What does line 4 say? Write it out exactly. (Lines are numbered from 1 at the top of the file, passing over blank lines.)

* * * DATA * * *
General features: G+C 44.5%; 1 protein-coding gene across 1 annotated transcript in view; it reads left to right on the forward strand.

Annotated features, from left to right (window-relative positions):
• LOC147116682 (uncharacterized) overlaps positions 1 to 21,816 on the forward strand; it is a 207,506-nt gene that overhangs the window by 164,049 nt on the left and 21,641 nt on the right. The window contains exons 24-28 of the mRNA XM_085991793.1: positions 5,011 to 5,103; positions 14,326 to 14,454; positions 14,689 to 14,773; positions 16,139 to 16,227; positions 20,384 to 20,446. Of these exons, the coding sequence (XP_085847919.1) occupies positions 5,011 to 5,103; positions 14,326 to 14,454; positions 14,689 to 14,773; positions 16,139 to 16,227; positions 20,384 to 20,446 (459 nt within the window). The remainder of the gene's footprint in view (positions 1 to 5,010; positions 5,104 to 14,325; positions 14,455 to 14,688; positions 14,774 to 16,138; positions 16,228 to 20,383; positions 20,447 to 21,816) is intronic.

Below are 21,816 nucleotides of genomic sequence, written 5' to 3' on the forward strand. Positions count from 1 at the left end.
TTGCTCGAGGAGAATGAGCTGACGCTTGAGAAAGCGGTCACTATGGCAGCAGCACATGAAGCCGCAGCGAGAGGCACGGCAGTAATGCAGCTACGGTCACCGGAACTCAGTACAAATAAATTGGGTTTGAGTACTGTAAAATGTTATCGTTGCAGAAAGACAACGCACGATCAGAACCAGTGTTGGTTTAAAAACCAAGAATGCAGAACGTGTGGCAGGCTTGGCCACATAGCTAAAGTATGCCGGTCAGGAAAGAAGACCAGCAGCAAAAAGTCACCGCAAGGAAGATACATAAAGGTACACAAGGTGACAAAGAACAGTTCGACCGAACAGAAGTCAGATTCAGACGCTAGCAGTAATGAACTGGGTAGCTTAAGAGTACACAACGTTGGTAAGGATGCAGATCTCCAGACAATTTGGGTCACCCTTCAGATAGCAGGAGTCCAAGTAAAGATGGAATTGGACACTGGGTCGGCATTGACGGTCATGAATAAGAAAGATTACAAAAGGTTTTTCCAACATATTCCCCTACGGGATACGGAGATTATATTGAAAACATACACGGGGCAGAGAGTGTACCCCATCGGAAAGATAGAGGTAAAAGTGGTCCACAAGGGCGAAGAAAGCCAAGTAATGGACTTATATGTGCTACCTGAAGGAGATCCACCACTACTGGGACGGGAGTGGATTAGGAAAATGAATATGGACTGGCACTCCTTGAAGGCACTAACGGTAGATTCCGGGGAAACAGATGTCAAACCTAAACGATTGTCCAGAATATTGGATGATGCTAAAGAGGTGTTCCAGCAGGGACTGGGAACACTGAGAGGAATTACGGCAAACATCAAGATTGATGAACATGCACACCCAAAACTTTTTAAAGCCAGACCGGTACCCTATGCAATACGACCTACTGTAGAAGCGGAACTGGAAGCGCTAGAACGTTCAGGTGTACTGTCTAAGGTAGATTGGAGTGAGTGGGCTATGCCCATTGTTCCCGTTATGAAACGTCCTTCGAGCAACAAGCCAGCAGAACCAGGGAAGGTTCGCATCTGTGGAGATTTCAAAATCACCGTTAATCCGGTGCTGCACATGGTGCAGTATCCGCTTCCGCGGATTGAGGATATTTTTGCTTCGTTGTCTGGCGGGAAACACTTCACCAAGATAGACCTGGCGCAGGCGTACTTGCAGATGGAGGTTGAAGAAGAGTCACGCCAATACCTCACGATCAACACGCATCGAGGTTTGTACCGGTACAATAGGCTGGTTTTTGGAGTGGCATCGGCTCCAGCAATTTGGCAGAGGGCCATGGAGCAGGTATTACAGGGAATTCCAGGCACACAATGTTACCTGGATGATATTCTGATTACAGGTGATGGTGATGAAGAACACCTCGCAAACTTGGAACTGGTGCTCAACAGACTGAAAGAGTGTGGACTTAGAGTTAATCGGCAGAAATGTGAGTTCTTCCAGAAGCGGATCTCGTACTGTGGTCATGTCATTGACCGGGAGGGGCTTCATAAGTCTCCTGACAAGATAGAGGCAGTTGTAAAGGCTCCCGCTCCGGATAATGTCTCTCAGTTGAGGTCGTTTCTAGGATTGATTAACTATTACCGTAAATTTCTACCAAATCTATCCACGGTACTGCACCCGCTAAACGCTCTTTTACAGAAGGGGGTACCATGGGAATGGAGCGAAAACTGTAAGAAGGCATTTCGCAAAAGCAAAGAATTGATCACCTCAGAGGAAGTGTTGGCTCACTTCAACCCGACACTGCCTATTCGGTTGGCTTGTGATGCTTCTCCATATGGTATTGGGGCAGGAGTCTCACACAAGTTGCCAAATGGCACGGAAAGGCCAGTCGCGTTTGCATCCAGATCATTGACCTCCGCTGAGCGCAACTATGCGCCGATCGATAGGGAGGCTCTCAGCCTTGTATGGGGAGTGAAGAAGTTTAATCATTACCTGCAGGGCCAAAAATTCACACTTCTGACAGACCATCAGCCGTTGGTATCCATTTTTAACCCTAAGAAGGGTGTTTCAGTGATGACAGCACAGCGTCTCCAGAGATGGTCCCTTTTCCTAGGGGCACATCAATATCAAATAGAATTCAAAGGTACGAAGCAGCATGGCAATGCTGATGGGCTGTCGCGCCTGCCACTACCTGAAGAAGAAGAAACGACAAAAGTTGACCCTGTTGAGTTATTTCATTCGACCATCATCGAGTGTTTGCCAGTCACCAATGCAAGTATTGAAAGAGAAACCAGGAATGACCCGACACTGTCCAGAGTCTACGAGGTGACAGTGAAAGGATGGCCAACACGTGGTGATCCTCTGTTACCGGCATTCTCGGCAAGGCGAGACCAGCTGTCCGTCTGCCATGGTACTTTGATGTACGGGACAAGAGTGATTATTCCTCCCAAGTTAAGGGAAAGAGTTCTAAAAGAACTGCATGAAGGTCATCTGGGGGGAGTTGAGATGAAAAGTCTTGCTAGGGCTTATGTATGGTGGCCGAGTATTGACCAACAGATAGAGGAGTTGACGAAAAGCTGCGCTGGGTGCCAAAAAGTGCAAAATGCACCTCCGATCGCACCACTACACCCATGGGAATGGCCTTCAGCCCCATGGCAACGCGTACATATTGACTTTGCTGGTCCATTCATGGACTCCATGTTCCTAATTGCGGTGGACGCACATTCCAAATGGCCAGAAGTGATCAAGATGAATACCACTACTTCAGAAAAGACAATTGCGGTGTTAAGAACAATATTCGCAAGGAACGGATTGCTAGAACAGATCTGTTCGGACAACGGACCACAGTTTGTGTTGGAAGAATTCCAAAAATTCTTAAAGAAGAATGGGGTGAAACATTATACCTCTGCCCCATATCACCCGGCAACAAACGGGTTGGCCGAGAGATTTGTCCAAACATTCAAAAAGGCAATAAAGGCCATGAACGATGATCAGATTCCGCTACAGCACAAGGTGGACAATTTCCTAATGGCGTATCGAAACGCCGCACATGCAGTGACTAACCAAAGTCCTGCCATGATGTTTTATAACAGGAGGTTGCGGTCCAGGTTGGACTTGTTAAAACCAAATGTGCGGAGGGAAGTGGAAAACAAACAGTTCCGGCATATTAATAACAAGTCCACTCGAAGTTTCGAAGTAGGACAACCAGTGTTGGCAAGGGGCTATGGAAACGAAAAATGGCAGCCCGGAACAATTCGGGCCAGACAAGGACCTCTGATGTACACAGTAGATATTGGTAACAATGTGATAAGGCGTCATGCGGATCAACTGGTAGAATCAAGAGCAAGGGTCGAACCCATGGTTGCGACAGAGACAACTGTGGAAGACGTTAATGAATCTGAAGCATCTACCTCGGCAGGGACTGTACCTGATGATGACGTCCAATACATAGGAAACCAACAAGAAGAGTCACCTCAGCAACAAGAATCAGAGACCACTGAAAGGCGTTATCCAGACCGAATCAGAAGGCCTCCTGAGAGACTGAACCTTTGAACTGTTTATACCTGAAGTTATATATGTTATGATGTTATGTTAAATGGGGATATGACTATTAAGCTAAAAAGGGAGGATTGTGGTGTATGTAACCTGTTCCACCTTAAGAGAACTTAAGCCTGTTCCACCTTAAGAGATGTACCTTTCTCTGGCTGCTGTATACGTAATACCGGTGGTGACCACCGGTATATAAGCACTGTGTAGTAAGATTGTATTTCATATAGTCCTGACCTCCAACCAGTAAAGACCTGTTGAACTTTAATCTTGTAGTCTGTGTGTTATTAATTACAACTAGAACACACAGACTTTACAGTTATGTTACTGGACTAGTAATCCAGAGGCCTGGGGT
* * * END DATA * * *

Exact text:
Below are 21,816 nucleotides of genomic sequence, written 5' to 3' on the forward strand. Positions count from 1 at the left end.